“Birdman,” tonight’s feature presentation at the Little started off but really grabbed me about five minutes in, about the time Edward Norton took the stage. And it was really a stage. The movie is theatrical production of a play and that is where it worked magic. I loved watching the actors dig deep to make the fake real. Too bad they had to get goofy near the end with Michael Keaton flying in his underwear. The soundtrack was brilliant. Mostly drums played by Antonio Sanchez. He was just in town last week with Pat Methaney’s band.
Tomorrow, for the third night in a row, we make the same trip down Culver to the Little Theater Café for the record release party of the psychedelic jazz combo, Margaret Explosion.
Christ Church, next to RoCo in downtown Rochester, was packed last night a showing of “La Passion de Jeanne d’Arc,” a 1927 silent movie that is available on YouTube for free. Marc Hamilton was projecting the Criterion DVD of the movie on the big screen and the faculty of the Eastman School of Music were improvising a soundtrack on the two organs, the Baroque one in the balcony of the rear of the church and the Romantic one off to the left of the alter. They were joined by the Christ Church Schola Cantorum, a sacred music choral ensemble who were also improvising with guidelines provided by the director. This soundtrack was one step beyond pulling out all the stops as is fitting for this masterpiece of a movie.
I’ve seen the movie a few times and am looking forward to seeing it many more. I want to get back to drawing the faces from the movie.
Here is my blog post from April 2012, my first experience with this movie:
They really were better actors in the silent days. If you don’t believe me check out 1928 movie “The Passion of Joan of Arc”, “one of the greatest movies of all time” according to the Netflix envelope. The expressions on the actors faces are so over the top I kept wanting to pause the dvd and take a photo. Cindy Sherman could have shaped her whole career with this movie. No movie has ever effected me this way. I couldn’t wait to watch it again in the morning before the sun light steams into the room and wrecks the mood.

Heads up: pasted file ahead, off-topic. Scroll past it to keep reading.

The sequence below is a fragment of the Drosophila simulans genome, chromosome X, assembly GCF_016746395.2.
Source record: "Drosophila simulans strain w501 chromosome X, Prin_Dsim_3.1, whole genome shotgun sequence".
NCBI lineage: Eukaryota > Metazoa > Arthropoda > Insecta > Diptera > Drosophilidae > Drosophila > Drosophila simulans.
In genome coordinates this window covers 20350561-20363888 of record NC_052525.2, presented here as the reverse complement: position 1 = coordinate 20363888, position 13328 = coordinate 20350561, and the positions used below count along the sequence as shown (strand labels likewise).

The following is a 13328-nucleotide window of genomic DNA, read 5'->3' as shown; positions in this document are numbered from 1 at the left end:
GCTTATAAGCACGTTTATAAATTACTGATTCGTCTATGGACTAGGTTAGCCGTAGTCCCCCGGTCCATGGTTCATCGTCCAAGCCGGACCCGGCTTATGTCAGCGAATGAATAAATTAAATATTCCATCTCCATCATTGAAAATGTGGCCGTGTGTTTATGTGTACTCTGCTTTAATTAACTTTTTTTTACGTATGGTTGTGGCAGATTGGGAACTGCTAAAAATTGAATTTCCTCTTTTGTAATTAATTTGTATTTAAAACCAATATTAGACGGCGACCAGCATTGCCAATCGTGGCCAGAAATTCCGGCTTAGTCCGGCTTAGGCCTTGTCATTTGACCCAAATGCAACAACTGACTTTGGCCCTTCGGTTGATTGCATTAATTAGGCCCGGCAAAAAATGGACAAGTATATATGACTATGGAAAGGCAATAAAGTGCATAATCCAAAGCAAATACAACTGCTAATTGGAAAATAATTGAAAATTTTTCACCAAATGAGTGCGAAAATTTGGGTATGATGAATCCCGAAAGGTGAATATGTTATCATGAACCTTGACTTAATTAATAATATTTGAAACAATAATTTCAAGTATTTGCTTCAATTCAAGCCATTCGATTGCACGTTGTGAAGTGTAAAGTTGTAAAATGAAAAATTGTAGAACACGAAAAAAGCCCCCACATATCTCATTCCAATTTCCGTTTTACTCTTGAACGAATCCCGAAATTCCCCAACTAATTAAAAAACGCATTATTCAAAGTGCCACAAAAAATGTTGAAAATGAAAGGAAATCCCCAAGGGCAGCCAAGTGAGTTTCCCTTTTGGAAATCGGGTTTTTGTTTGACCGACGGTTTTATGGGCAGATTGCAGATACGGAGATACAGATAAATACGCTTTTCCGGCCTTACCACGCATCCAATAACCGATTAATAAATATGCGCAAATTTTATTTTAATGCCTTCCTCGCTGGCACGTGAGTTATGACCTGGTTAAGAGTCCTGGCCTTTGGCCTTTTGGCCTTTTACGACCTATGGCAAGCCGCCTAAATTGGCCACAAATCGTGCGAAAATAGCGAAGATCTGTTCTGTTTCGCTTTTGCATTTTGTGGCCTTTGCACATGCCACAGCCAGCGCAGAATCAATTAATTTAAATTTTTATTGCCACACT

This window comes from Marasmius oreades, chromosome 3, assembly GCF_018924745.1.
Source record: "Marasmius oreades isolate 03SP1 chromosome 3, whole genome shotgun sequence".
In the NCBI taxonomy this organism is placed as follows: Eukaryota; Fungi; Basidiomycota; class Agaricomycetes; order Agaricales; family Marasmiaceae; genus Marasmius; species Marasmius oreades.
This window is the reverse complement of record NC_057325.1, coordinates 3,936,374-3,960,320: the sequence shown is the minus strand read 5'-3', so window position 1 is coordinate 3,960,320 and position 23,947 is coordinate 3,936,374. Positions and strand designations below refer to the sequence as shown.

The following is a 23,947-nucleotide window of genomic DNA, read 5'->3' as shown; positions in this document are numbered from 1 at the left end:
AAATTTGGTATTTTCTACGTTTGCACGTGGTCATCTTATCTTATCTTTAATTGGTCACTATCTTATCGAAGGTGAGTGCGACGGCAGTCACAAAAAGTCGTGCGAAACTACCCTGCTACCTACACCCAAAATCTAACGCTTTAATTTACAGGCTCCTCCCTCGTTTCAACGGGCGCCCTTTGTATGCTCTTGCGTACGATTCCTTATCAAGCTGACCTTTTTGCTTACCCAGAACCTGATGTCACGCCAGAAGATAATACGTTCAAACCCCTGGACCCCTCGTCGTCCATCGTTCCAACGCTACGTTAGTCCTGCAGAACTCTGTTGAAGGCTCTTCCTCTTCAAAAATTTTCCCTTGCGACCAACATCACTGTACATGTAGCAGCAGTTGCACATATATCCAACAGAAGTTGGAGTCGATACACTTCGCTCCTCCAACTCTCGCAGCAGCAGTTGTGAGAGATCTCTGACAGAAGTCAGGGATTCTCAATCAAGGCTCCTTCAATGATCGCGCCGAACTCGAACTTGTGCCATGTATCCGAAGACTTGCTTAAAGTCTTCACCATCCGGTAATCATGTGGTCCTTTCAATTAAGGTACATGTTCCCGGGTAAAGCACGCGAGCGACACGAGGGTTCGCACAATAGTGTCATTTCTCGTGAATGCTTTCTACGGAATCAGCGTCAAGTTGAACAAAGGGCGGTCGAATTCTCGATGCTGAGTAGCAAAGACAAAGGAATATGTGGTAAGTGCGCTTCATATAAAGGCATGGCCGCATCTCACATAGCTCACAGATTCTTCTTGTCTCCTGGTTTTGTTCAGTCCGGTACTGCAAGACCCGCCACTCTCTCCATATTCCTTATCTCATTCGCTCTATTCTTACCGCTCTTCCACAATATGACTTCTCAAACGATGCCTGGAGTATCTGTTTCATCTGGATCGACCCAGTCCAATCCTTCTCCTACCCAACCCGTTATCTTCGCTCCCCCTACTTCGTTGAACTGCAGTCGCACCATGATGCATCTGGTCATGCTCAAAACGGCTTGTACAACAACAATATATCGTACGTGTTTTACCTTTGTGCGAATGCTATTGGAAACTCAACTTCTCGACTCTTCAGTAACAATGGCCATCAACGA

Joan is a heroine in France and a saint but in the fifteenth century her claims of divine guidance were met by the church hierarchy with a drawn out trial and death by burning at the stake. This movie portrays the leering old men of the cloth in devastating fashion as they challenge Joan on her manly dress and push for details on her vision of Saint Michael at one point asking “Was he naked?” They wish. And they couldn’t wait to pile into the torture room to exact a toll on nineteen year old Joan.
The poor church did not like the way they were portrayed and the movie was denounced, cut, and burned just like Joan was. So little has changed this movie could have been made today! Perfect fare for a Good Friday evening. I hesitate to mention that the entire movie is available on YouTube because you really should see the higher res Criterion Collection dvd.
We used to see movies all the time with our friends Kevin and Jeanne. Horror movies, anything, but then they moved to Nashville. When they visited last we loaded up our Netflix queue with their recent favs. Our list is now unrecognizable but “Valley of the Dolls” has been kicking around in there for a while. We watched it a few nights ago and I still have Dione Warwick’s theme song floating around in my head. I mentioned this to Peggi and she said she was unable to get Tony Scotti’s “Come Live With Me” dislodged.
Tony played Sharon Tate’s love interest, Tony Polar, in the 1967 film and delivered this over-the-top, beyond-the-grave version of the song. And then, near the end of the movie as I was somewhere between awake and a dream state, he reprises the the song in a duet with Patty Duke while he is in a wheelchair. I was imagining this bad movie as an updated, overblown opera. If you’re with me, check out Judy Garland’s screen tests for the movie. She got the part but was fired during filming for coming to work drunk and Susan Hayward replaced her.